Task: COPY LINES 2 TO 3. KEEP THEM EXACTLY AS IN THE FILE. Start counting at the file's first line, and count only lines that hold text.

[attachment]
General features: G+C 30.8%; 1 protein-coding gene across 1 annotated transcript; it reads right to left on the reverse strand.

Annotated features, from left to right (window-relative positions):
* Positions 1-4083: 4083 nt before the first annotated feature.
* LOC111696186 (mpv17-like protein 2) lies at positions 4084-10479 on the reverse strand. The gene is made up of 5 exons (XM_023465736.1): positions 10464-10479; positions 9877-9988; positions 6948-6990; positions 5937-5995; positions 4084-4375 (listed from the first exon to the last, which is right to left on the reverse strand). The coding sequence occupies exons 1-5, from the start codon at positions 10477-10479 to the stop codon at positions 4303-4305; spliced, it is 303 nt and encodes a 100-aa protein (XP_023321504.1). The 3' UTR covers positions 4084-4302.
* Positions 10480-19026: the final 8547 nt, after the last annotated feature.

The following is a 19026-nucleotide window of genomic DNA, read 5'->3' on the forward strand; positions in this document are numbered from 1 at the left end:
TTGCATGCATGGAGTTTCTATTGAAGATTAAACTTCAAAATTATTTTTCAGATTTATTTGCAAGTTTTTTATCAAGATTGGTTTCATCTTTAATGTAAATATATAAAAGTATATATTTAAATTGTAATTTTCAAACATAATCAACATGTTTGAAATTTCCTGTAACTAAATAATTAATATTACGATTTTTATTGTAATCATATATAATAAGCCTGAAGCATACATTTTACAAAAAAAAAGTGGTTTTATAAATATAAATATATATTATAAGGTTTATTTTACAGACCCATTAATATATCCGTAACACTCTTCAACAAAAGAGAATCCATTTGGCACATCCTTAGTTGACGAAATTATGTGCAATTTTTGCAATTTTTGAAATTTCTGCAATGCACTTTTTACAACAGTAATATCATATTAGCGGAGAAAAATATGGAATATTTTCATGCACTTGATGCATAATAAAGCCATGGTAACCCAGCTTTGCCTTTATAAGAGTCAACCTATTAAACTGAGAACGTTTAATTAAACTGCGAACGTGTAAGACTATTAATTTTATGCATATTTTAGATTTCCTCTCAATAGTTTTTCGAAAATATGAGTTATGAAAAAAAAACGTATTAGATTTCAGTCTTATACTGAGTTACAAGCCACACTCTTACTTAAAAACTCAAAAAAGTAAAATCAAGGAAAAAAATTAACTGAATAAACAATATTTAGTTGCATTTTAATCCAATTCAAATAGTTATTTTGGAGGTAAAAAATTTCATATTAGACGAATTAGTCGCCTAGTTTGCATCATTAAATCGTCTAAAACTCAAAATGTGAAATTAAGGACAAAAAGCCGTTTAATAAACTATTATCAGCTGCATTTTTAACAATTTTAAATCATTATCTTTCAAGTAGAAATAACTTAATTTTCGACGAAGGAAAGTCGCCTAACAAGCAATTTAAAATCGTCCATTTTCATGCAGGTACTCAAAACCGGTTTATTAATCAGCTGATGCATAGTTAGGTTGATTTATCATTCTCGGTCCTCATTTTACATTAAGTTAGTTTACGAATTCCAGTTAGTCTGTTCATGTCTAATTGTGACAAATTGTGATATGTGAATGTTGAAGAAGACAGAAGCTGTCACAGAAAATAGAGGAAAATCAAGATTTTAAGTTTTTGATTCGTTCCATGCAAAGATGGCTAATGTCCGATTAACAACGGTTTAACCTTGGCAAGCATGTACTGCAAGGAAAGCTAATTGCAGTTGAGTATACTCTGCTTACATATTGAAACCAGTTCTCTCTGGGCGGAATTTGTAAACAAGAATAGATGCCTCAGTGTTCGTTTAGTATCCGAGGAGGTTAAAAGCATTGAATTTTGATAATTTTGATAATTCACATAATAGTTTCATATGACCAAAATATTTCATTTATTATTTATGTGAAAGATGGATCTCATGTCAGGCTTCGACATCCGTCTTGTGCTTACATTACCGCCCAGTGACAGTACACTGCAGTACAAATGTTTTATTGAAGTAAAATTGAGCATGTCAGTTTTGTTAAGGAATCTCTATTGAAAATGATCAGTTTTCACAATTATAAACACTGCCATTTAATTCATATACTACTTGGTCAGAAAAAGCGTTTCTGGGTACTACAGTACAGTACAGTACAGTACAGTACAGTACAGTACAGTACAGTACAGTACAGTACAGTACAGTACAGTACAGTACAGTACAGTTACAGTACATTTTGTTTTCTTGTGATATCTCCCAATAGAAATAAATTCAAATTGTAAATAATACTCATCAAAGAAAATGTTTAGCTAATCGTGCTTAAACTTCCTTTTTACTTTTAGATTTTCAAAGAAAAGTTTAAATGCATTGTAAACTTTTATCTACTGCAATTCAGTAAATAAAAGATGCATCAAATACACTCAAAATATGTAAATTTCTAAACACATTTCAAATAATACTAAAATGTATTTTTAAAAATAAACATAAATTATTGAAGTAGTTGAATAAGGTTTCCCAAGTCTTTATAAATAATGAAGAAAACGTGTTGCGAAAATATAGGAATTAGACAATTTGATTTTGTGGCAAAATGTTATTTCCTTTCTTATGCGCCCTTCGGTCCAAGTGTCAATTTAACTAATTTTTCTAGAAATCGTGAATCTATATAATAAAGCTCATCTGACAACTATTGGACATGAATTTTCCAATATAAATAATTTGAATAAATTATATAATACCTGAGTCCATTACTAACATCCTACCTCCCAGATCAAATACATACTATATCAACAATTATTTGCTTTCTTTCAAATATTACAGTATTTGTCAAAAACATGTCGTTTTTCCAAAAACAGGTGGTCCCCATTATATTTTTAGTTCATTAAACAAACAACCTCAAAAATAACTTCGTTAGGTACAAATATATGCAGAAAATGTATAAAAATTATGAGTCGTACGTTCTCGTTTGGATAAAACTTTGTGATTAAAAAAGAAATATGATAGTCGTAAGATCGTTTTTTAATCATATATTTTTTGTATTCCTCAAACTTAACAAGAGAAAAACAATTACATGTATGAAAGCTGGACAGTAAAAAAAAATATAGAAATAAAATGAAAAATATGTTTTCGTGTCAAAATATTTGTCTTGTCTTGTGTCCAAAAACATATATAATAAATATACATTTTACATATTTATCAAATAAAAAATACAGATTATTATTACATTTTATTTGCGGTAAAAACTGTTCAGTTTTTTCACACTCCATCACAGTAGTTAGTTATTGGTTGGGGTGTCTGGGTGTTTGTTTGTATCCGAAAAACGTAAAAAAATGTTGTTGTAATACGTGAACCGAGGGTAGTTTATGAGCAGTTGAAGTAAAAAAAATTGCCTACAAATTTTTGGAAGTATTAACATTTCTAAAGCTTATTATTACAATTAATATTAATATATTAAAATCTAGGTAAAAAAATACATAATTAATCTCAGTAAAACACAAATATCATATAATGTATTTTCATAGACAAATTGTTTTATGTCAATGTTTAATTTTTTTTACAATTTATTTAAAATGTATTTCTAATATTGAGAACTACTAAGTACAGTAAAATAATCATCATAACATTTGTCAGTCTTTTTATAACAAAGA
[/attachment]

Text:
Annotated features, from left to right (window-relative positions):
* Positions 1-4083: 4083 nt before the first annotated feature.